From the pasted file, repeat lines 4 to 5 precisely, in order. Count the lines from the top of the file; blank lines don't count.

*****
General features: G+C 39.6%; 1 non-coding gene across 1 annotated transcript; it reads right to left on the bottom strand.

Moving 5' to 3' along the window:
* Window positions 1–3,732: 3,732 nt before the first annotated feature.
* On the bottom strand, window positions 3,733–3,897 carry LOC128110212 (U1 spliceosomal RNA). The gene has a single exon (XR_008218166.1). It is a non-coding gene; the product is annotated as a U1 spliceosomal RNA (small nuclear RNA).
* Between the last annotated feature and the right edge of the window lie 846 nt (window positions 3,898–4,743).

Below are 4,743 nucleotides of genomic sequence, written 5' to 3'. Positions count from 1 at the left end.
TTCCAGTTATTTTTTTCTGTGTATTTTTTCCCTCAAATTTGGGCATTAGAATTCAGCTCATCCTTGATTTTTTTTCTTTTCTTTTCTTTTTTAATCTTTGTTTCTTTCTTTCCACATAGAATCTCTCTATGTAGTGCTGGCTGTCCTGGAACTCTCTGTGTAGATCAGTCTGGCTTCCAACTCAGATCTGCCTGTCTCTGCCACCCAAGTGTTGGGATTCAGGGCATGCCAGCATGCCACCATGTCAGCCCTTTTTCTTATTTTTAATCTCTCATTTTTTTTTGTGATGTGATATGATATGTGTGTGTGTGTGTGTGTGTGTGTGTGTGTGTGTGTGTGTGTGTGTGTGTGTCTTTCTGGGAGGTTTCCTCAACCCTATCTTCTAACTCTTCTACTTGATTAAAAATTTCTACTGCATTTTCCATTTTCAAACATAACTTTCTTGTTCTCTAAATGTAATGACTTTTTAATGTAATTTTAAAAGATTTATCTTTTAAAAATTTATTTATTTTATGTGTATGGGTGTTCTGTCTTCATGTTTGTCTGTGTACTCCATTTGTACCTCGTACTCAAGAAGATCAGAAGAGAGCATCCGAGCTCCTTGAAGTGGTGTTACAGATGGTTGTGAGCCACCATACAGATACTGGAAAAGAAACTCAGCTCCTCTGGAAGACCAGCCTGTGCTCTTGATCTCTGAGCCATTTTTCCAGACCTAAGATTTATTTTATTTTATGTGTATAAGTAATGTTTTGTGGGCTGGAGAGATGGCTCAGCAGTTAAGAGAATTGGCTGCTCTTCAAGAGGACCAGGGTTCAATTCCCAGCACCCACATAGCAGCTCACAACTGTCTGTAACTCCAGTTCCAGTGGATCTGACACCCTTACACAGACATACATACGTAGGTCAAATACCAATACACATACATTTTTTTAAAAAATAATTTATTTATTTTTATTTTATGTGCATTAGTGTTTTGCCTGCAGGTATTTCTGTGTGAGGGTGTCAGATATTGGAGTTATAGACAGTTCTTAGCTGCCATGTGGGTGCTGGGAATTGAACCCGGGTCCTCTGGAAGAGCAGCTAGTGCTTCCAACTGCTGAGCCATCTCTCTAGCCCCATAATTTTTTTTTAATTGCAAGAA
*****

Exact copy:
* On the bottom strand, window positions 3,733–3,897 carry LOC128110212 (U1 spliceosomal RNA). The gene has a single exon (XR_008218166.1). It is a non-coding gene; the product is annotated as a U1 spliceosomal RNA (small nuclear RNA).
* Between the last annotated feature and the right edge of the window lie 846 nt (window positions 3,898–4,743).